Thursday, January 20, 2011

What Our Children Are Really Learning in School

Not that long ago – Friday, January 7, to be precise – I wrote about pop culture’s portrayal of women, specifically through music.

In “Parental Advisory: This Blog Quotes Offensive and Blatantly Misogynistic Material,” I argued that lyrical “art” these days is extremely oppressive to the female gender.

When women are only ever presented as sexual objects in word, why are we surprised when some people begin adopting that stereotype as the truth, especially when it’s reinforced in advertisements, movies and everyday life? Try going to a dance club or even just the mall and you’ll see the openly advertised “meat market” that allows men to ogle – if not more – at their leisure.

Even songs marketed as female friendly usually have some kick to them. For instance, singer/songwriter Pink put out a catchy ditty called “Stupid Girl,” which bemoans how women act in order to gain male attention. Yet she then proceeds to act exactly like those girls in her music video.

Yes, I understand that she’s mocking them, but what do you think men watching the music video are going to focus on: her words or the provocative images she openly displays?

I bring all of this up again so shortly after already addressing it because of a recent headline that caught my attention:

“Oak Park Student Suspended Over List of Girls”

OK, so that headline isn’t exactly earth shattering in and of itself. But it did pique my curiosity enough to click on it and read the rest.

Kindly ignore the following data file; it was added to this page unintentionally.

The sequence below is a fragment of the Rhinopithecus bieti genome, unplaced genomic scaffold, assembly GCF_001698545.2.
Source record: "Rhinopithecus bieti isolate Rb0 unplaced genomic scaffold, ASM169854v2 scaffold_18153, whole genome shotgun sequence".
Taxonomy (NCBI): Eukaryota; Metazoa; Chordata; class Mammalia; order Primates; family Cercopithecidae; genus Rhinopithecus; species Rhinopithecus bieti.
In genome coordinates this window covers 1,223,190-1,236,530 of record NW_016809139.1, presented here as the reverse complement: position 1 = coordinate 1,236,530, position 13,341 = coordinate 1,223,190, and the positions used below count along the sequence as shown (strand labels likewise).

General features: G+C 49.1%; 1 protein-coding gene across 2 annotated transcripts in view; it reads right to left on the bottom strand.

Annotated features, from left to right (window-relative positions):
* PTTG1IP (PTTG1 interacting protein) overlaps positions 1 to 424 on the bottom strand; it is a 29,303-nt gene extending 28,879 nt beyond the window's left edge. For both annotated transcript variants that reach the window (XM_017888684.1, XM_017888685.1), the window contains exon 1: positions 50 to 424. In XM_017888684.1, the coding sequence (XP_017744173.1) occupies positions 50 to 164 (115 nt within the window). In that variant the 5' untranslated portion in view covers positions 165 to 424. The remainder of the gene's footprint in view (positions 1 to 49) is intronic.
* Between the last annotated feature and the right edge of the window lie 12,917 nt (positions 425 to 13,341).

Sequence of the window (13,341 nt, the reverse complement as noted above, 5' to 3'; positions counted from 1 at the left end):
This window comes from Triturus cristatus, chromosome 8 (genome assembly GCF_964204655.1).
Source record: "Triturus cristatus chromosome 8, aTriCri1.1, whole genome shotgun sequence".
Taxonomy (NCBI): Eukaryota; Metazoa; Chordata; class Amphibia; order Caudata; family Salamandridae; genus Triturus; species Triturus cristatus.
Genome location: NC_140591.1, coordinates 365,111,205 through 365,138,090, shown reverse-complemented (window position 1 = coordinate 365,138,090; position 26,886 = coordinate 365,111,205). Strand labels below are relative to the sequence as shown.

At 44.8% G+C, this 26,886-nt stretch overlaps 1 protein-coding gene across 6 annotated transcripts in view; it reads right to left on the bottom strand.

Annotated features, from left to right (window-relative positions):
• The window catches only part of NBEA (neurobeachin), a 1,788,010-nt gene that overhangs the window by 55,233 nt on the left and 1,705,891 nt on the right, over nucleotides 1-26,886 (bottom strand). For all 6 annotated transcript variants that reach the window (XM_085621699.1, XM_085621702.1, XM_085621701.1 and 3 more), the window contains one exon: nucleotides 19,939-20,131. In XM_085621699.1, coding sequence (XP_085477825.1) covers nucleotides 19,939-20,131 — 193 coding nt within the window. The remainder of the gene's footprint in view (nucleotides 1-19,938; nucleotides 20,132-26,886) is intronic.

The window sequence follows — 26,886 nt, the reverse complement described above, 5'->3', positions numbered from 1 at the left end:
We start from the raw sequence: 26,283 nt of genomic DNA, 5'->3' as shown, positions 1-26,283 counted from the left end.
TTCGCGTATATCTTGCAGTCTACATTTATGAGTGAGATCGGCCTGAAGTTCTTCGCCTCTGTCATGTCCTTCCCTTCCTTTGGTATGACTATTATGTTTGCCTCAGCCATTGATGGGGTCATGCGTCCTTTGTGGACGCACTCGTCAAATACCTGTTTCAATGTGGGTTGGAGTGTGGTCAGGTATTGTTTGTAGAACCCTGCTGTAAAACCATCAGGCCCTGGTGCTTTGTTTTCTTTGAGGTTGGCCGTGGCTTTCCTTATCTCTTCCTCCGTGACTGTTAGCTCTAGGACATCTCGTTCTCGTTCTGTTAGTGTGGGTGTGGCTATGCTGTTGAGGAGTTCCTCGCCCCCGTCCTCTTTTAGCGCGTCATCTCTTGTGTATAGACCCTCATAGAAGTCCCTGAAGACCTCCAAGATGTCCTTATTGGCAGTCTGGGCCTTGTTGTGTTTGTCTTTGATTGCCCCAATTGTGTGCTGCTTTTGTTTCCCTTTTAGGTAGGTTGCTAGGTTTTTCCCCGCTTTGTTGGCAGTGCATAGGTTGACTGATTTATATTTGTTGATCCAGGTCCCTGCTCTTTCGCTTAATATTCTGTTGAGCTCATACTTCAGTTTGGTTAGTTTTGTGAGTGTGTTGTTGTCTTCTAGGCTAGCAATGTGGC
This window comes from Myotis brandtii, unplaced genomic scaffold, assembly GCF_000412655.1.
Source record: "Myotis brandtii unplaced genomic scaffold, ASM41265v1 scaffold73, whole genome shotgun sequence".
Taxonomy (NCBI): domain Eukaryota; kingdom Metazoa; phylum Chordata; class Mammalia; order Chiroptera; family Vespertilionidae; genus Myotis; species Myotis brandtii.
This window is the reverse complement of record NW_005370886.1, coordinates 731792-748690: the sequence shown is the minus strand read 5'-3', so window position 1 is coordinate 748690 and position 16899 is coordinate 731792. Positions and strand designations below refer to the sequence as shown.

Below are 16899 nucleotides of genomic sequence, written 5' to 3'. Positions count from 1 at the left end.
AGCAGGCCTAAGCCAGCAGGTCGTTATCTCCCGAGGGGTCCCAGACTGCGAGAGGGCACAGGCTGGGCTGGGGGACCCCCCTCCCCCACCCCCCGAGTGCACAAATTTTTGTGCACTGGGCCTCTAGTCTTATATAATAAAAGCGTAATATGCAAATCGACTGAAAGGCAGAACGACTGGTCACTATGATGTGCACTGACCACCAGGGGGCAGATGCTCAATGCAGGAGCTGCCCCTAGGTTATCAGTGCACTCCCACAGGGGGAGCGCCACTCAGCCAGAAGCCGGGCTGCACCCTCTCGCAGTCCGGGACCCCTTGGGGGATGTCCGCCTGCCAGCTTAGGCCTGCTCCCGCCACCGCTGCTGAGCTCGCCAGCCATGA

Some little brat at some Illinois high school apparently thought it’d be a great idea to create a list of his female fellow classmates and rank them for looks and levels of promiscuity. Attentive to detail, the boy included what one student on the list termed as “racial slurs [and] hateful comments.”

Reading the story, I wasn’t all that shocked by the details. I don’t know about you, but after listening to the radio and watching movies and just going through life, I’m rather used to that kind of behavior. Though usually it’s on a smaller scale, it’s still the same attitude conveyed and accepted by many – both men and women – that women should be valued for their looks alone.

Now, let me be very clear: I am not in any way, shape or form condoning or excusing the list’s creator. He’s responsible for his own actions and deserves to feel thoroughly humiliated at his childish, self-centered and uncivilized behavior. And like any other such brat, he also deserves a thoroughly good spanking and a follow-up punishment of writing “I will not behave like a boorish prick” several thousand times on the blackboard in front of all the students he demeaned and humiliated.

If Boorishness Is the Lesson, Most of Us Are Getting As.

Then again, there are hundreds of thousands of other people out there who should suffer the same punishment: media moguls, show writers, actors, singers, models, song writers, choreographers, etc. who make their living by teaching that this way of thinking and behaving is not only acceptable, but enviable and appreciated.

It’s pathetic.

And it goes a long way to explain the recent survey that showed a mere 55% of college students showed “significant improvement in the key measures of critical thinking, complex reasoning and writing by the end of their sophomore years.”

Maybe that’s because supposedly “higher” education – much like the lower versions – flirts way too heavily with uninspiring indoctrination or maybe that’s because they’re much more focused on getting drunk and hooking up than on actually learning anything.

Or maybe it’s a mixture of the two. But can we really blame students for misbehaving when, as a culture, we promote that very conduct?

The answer, of course, is a resounding “Yes.”

And after we’re done putting them in their place – a place that is equal to their fellow human beings instead of elevated on high as being all-important – than maybe we should consider our own place as well.

It’s high time we start behaving as if there are consequences to our actions. Don’t you think?

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